How to sharpen a knife effectively is important. My knives are my treasured tools of the trade and most of these you see here I have owned since the early 1980s together with my beautiful end grain chopping board of the same era. Good care, maintenance and knife sharpening allows me to enjoy using them for years making my original purchase excellent value for money.
Like all cooks, using a sharp knife is a joy in itself. Unfortunately, all knives lose their sharp edge without regular sharpening and we all know that the worst cuts come from using a blunt knife. With a blunt knife you need to apply more pressure on to the knife to cut and if you slip, that pressure is translated to whatever bit of you is under the knife blade at the time (I feel faint just thinking about it).
Anyway, once upon a time I used to use a diamond sharpener but without care this can be the quickest way to ruin an edge on the blade. After much searching I think I have found the ideal sharpener for the home cook! The Scanpan Soft Touch Spectrum Mouse Knife Sharpener and Kitchen iQ Edge Grip are similar sharpeners and both are easy to use and safe.
Here is my suggestion on how to use it:
- Note that the sharpener (pictured below) has two V slots; one is grey (coarse, right hand side) and the other is white (fine, left hand side). The grey coarse one is recommended by Scanpan/Kitchen iQ if your knife is really blunt. I personally do not recommend the use of this slot as it is too severe on the blade. If your knife is so blunt as to warrant the use of this slot, I would suggest getting it professionally sharpened for a few dollars. After having it professionally sharpened it will be much easier to keep sharp.
- Ok, so we are only going to use the white V slot as this is the fine setting.
- Scanpan/Kitchen iQ recommend mounting the sharpener on the edge of a bench and dragging the blade through the sharpener (instructions come with the sharpener). I am not a fan of this technique for a couple of reasons: a) By dragging the blade through the sharpener it produces a downward slashing motion as the blade tip leaves the sharpener. You would not want anything or anyone contacting the blade at this point, as the blade is travelling fast and with some force. b) I have found that many people who use the sharpener this way apply too much force to the knife which damages the straight part of the blade but often applies too little pressure to the tip of the blade. Are you with me so far? Please read on, it will all make sense.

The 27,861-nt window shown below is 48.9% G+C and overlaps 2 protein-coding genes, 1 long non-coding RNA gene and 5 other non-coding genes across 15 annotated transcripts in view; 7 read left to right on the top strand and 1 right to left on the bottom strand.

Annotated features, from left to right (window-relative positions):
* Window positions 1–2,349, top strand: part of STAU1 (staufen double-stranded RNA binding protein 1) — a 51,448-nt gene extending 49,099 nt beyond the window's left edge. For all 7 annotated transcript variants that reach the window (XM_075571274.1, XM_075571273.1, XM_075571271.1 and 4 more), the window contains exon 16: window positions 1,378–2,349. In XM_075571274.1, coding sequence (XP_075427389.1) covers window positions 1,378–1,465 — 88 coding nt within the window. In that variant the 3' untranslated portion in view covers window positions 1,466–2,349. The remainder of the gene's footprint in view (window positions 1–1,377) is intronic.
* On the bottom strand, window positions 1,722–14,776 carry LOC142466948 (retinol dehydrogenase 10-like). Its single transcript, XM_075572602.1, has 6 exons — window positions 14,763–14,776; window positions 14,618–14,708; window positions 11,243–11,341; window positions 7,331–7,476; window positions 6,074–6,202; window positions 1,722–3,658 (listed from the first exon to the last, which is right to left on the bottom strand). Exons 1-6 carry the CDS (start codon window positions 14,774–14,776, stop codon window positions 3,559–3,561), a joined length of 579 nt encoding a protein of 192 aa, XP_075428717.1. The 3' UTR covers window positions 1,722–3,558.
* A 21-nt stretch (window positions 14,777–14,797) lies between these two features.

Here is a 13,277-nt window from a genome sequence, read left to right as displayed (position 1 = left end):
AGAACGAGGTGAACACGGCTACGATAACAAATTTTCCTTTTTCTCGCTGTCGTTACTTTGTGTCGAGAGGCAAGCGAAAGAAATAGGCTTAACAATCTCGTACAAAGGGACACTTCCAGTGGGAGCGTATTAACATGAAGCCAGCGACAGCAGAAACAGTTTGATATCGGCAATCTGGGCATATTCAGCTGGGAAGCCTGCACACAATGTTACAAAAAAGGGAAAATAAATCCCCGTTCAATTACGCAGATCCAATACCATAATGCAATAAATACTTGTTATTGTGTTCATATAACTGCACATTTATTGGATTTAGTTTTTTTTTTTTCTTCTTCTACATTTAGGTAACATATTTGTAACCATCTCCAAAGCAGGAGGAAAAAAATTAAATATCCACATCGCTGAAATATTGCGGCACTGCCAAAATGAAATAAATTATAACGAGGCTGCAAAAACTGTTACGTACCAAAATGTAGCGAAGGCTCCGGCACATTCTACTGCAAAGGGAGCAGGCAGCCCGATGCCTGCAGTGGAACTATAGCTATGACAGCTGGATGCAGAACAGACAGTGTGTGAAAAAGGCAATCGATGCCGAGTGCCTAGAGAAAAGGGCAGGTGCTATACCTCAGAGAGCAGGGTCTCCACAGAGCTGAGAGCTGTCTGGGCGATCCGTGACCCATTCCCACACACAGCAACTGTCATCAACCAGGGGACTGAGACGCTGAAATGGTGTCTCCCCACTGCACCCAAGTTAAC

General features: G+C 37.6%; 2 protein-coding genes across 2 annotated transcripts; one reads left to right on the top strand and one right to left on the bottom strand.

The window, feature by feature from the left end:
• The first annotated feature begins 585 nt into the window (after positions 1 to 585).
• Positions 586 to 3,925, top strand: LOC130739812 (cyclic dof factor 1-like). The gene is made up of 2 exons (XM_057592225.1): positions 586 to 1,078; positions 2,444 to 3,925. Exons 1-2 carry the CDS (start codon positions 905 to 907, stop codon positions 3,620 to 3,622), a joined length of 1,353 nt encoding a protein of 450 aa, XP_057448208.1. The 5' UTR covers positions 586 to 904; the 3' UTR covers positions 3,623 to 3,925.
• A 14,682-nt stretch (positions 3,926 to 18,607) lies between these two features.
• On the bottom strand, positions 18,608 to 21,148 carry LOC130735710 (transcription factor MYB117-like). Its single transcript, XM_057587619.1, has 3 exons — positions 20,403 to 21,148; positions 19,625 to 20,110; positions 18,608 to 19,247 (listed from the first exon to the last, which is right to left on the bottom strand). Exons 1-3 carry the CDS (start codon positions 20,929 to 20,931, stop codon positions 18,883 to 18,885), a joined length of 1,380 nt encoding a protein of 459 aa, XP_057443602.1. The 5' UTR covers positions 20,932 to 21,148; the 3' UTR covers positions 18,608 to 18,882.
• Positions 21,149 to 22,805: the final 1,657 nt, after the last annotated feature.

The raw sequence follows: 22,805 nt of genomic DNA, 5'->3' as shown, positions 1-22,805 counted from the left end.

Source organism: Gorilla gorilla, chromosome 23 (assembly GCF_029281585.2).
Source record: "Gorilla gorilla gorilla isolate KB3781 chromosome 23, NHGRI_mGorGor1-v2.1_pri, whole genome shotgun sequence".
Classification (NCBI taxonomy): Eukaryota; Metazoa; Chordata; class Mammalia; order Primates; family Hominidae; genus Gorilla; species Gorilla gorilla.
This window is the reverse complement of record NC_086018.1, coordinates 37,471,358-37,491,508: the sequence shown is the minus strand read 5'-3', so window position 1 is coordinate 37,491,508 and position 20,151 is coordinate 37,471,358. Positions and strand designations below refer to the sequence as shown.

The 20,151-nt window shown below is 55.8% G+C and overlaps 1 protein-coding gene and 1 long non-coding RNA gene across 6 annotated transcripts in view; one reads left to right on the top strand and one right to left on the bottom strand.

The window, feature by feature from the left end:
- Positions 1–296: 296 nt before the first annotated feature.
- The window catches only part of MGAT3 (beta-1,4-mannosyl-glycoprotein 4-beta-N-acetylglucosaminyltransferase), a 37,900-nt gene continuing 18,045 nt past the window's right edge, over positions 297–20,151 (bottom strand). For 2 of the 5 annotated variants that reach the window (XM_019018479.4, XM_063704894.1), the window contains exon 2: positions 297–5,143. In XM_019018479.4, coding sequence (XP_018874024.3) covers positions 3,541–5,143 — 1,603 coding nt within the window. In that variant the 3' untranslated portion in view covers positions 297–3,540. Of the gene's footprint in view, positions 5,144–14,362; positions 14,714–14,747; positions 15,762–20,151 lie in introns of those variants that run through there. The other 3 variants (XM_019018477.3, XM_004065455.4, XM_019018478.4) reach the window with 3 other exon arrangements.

- We are going to use the sharpener a little differently. Instead, we are going to run the sharpener over the knife blade.
- Place the knife on the corner of the bench with the blade edge facing up and the blade tip about 25 – 50mm beyond the edge of the bench i.e. the back of the blade resting on the bench.
- Grip the sharpener with the index finger in the long V groove and your thumb and middle finger behind the protection ridges on either side of the sharpener.
- Using the white (fine) V only, rest the sharpener on the blade edge near the handle and run it along the blade until it falls off the tip of the knife. There is no need to put any downward pressure on the sharpener as the weight of the sharpener is sufficient to produce a sharp edge. Repeat 5 or 6 times.
- I do this procedure about once a week depending on how the blade feels when I am cutting with the knife.
Note: We have no affiliation with Scanpan or Kitchen iQ and have purchased and tested these product and similar mouse knife sharpeners ourselves and now share this information with you. Please share this on Facebook so it can help others who seek similar advice.
Happy Cooking! Sylvia